We found that mice transplanted with microcapsules containing muscle cells engineered to secrete factor IX contained high amounts of factor IX in the blood for at least 120 days and did not mount an immune response to human FIX. More importantly, this treatment was able to reverse the disease in severe hemophilia B mice. If this were achieved in humans, it would eliminate severe and moderate hemophiliacs. Therefore, we will apply the same strategy to hemophilia A.

Initially, we will engineer muscle cells to produce FVIII, and determine the amount of FVIII they produced. Second, we will enclose FVIII-producing cells in microcapsules that will then be transplanted into mice to determine how much FVIII is found in blood, and for how long. Any immune responses to FVIII will be studied. Finally, the correction of the disease in hemophilia A mice will be investigated.

This transplantation therapy could reduce and ultimately eliminate the need for regular FVIII injections. Importantly, the microcapsules can be removed, increasing the safety of the treatment.

Platelet type von Willebrand disease: An underdiagnosed cause of excessive mucocutaneous bleeding?

Dr. Maha Othman
Adjunct Assistant Professor, Department of Pathology and Molecular Medicine
Queen’s University - Kingston, Ontario
First year funding

The overall aim of this project is to investigate the occurrence of platelet type (PT)-VWD among patients who are provisionally diagnosed as type 2B VWD based on clinical and laboratory data. This study will address the question of whether platelet type VWD is being under- or misdiagnosed in this cohort of patients. The correct discrimination between the two disorders is critical as it directs the treatment decision.

We hypothesize that the apparent rarity of PT-VWD is at least partly due to the fact that we are missing the diagnosis of this condition because of the high degree of similarity with type 2B VWD. We also hypothesize that the molecular genetic approach is essential to make a conclusive discrimination. Finally, we emphasize that this issue carries a significant implication in terms of treatment decisions.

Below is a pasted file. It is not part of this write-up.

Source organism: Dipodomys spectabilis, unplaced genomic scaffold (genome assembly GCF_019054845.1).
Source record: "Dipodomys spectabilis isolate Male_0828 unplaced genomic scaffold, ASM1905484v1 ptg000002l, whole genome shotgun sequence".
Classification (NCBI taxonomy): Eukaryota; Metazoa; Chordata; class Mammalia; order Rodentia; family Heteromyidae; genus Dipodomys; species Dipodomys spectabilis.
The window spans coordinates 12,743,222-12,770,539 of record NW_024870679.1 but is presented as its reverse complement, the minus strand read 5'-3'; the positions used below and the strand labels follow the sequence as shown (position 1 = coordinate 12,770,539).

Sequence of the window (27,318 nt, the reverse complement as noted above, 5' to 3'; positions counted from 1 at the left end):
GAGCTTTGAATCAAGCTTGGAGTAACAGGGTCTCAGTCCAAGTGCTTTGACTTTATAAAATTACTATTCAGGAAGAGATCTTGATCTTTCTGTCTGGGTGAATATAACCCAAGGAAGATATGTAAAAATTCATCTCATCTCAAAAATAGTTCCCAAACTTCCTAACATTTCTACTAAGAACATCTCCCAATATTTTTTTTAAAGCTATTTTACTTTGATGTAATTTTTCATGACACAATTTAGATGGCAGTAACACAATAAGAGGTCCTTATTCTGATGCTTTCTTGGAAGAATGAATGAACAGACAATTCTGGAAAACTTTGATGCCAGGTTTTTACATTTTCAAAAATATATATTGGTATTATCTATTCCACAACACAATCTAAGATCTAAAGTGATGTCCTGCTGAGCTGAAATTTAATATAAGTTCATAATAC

Specific Project Aims:
To discriminate type 2B VWD from the closely similar platelet type VWD using a molecular approach: evaluation of sequence variations in each of the exon 28 of the VWF gene (platelet binding region) and the platelet GPIBA gene.

To identify the percentage of misdiagnosed PT-VWD among clinically diagnosed type 2B VWD cases.

To functionally characterize novel mutations, if any, in PT-VWD cases.

Factor VII(a) clearance behaviour

Dr. William P. Sheffield
Associate Professor, Department of Pathology and Molecular Medicine
McMaster University - Hamilton, Ontario
First year funding

The hemophilia community knows all too well that the replacement therapy that can restore hemophiliacs to an active life is not always problem-free. For individuals with hemophilia A, replacement therapy with purified recombinant factor VIII (fVIII) can sometimes be complicated by inhibitor formation. Inhibitors are antibodies directed against the injected fVIII. Fortunately, administration of recombinant factor VIIa (fVIIa) can bypass this potentially serious problem. However, fVII is one of the coagulation factors that leaves the circulation the most rapidly. This clearance behaviour is not completely understood. For this reason, Drs. Bill Sheffield and Bryan Clarke, of McMaster University and Canadian Blood Services have received a CHS research grant to study the clearance of fVII(a) in mice genetically altered to have hemophilia A. The investigators will use DNA and cell culture technology to make both human fVII identical to current clinical products, and new forms of fVII in their laboratories. Once purified, how long the fVII-related proteins last in the mouse circulation, and how well they control bleeding will be determined. The most unusual products to be tested are “fusions” - in which fVII and human serum albumin, ordinarily separate proteins, are combined into a single chain. The researchers propose that fVII will continue to work in this new format, and will remain in the circulation for much longer than the current product. The longer it remains, the more effective it should be in combating bleeding. Sheffield and Clarke hope that their research will lead to better understanding of the mechanism of action of rfVIIa, and to the design of improved rfVII(a) products to provide caregivers with novel tools to help hemophiliac patients with inhibitors.